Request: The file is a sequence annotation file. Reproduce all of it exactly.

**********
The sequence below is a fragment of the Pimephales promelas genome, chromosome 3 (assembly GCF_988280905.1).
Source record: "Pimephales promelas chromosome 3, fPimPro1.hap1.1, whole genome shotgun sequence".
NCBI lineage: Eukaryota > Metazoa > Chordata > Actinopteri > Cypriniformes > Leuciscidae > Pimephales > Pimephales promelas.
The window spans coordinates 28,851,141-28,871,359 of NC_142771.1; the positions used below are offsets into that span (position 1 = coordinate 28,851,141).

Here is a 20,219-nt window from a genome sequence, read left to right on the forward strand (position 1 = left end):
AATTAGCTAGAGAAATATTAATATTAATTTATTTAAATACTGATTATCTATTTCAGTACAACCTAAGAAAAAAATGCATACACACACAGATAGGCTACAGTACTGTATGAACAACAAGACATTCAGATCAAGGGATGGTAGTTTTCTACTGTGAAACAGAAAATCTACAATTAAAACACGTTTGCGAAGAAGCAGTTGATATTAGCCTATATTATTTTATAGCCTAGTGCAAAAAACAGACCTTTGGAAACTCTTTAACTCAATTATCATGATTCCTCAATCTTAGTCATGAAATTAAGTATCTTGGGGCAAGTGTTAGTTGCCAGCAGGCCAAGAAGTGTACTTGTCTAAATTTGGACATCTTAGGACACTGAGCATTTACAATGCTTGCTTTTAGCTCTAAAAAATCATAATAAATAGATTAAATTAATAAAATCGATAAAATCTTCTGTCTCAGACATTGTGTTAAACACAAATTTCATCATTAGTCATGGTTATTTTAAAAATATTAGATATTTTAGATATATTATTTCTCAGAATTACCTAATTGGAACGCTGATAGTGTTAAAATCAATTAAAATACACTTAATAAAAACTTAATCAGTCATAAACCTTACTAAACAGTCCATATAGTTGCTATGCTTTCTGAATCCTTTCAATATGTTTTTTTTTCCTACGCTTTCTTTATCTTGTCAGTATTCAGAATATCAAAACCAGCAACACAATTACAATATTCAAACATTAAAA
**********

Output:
The sequence below is a fragment of the Pimephales promelas genome, chromosome 3 (assembly GCF_988280905.1).
Source record: "Pimephales promelas chromosome 3, fPimPro1.hap1.1, whole genome shotgun sequence".
NCBI lineage: Eukaryota > Metazoa > Chordata > Actinopteri > Cypriniformes > Leuciscidae > Pimephales > Pimephales promelas.
The window spans coordinates 28,851,141-28,871,359 of NC_142771.1; the positions used below are offsets into that span (position 1 = coordinate 28,851,141).

Here is a 20,219-nt window from a genome sequence, read left to right on the forward strand (position 1 = left end):
AATTAGCTAGAGAAATATTAATATTAATTTATTTAAATACTGATTATCTATTTCAGTACAACCTAAGAAAAAAATGCATACACACACAGATAGGCTACAGTACTGTATGAACAACAAGACATTCAGATCAAGGGATGGTAGTTTTCTACTGTGAAACAGAAAATCTACAATTAAAACACGTTTGCGAAGAAGCAGTTGATATTAGCCTATATTATTTTATAGCCTAGTGCAAAAAACAGACCTTTGGAAACTCTTTAACTCAATTATCATGATTCCTCAATCTTAGTCATGAAATTAAGTATCTTGGGGCAAGTGTTAGTTGCCAGCAGGCCAAGAAGTGTACTTGTCTAAATTTGGACATCTTAGGACACTGAGCATTTACAATGCTTGCTTTTAGCTCTAAAAAATCATAATAAATAGATTAAATTAATAAAATCGATAAAATCTTCTGTCTCAGACATTGTGTTAAACACAAATTTCATCATTAGTCATGGTTATTTTAAAAATATTAGATATTTTAGATATATTATTTCTCAGAATTACCTAATTGGAACGCTGATAGTGTTAAAATCAATTAAAATACACTTAATAAAAACTTAATCAGTCATAAACCTTACTAAACAGTCCATATAGTTGCTATGCTTTCTGAATCCTTTCAATATGTTTTTTTTTCCTACGCTTTCTTTATCTTGTCAGTATTCAGAATATCAAAACCAGCAACACAATTACAATATTCAAACATTAAAA